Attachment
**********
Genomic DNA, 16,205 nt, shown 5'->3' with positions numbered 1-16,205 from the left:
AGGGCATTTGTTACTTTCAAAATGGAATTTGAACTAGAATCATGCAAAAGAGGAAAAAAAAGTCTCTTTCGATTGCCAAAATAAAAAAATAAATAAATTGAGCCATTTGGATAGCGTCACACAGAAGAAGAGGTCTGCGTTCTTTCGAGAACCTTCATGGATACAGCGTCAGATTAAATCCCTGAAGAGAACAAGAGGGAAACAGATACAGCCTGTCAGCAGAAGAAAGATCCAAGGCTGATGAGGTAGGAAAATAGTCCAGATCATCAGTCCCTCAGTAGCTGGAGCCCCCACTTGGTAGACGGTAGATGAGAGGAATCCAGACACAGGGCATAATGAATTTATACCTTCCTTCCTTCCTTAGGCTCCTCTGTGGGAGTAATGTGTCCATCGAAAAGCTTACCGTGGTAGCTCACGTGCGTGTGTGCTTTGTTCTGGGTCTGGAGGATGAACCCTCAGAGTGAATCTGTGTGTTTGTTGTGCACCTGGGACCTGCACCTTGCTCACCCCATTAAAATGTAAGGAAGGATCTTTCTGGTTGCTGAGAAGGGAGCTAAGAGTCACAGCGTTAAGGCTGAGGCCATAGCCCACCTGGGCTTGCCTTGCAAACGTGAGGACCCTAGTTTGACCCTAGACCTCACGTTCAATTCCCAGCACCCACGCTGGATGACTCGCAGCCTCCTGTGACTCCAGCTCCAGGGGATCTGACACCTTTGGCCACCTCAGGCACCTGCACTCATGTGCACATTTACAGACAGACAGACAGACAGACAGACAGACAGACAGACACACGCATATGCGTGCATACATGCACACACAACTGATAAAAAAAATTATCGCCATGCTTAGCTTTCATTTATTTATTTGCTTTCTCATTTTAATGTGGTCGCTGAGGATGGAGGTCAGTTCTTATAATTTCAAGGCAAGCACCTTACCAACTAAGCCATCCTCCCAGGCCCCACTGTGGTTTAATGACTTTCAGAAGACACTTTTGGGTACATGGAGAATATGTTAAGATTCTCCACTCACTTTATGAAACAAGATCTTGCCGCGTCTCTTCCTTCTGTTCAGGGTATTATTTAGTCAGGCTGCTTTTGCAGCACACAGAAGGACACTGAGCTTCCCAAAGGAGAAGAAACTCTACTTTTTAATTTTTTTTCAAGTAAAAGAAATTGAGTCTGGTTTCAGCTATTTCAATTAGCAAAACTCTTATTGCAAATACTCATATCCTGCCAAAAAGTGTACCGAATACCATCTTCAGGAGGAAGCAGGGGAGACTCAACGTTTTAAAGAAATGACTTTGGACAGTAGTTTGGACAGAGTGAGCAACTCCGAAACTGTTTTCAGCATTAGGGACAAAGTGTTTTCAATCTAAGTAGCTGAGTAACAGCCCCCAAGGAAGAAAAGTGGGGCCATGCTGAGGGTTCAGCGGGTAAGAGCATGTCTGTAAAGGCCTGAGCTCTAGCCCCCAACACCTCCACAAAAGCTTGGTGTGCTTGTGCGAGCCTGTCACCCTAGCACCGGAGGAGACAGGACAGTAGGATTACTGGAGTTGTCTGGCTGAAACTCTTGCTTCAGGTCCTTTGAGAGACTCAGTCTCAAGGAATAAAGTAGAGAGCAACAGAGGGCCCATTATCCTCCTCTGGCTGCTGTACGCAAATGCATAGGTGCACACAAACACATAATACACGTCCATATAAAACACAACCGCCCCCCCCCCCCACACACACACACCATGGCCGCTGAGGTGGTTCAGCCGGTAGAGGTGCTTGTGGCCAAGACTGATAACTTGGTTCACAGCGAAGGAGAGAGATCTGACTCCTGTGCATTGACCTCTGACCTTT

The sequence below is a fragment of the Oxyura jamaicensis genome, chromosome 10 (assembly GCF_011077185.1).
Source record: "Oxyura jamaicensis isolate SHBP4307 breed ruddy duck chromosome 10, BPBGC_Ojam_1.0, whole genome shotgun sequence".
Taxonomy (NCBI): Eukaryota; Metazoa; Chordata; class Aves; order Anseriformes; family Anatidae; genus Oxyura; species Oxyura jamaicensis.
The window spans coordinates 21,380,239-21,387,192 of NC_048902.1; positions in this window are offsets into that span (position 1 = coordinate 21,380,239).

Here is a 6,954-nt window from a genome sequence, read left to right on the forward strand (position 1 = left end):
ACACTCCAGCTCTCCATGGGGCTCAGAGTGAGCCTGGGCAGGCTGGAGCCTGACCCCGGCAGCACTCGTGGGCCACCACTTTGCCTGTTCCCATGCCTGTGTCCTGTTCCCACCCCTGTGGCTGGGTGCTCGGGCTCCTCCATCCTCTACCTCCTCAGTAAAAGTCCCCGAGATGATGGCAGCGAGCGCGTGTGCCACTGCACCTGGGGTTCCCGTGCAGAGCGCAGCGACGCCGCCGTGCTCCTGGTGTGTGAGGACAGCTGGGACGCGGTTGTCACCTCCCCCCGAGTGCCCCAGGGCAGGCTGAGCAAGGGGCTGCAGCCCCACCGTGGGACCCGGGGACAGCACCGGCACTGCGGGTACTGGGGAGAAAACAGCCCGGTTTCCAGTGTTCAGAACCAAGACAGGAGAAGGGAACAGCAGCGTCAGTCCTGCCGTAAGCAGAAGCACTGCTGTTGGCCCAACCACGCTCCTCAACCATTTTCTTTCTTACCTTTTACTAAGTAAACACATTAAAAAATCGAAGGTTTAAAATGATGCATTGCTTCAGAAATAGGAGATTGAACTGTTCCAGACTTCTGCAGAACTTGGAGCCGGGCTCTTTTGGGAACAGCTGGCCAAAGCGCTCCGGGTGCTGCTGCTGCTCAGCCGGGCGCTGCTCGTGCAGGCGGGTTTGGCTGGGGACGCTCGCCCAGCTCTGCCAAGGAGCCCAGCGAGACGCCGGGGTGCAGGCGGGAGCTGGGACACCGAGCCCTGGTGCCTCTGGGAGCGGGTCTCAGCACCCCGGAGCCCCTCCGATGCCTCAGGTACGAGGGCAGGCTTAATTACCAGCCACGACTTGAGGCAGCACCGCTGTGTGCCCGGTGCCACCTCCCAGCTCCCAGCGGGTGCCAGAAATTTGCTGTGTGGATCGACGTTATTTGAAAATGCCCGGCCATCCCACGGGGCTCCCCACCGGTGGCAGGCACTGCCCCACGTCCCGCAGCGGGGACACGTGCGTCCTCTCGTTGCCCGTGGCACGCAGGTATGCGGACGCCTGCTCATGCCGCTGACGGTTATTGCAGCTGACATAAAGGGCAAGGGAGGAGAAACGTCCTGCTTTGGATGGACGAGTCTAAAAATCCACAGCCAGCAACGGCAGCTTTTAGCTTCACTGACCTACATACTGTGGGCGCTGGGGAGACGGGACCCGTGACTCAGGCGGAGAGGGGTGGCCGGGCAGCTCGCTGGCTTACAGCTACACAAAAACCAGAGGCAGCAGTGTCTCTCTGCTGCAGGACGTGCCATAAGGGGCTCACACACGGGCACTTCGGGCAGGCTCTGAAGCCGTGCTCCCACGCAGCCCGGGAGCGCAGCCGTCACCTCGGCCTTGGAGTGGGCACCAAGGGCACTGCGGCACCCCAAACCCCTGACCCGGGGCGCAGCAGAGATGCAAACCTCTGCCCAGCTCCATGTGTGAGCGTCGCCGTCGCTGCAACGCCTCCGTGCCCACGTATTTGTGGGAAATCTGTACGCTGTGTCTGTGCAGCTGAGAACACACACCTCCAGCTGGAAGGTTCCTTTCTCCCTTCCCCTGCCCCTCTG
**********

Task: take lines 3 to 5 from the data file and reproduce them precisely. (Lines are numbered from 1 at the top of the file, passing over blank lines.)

The sequence below is a fragment of the Oxyura jamaicensis genome, chromosome 10 (assembly GCF_011077185.1).
Source record: "Oxyura jamaicensis isolate SHBP4307 breed ruddy duck chromosome 10, BPBGC_Ojam_1.0, whole genome shotgun sequence".
Taxonomy (NCBI): Eukaryota; Metazoa; Chordata; class Aves; order Anseriformes; family Anatidae; genus Oxyura; species Oxyura jamaicensis.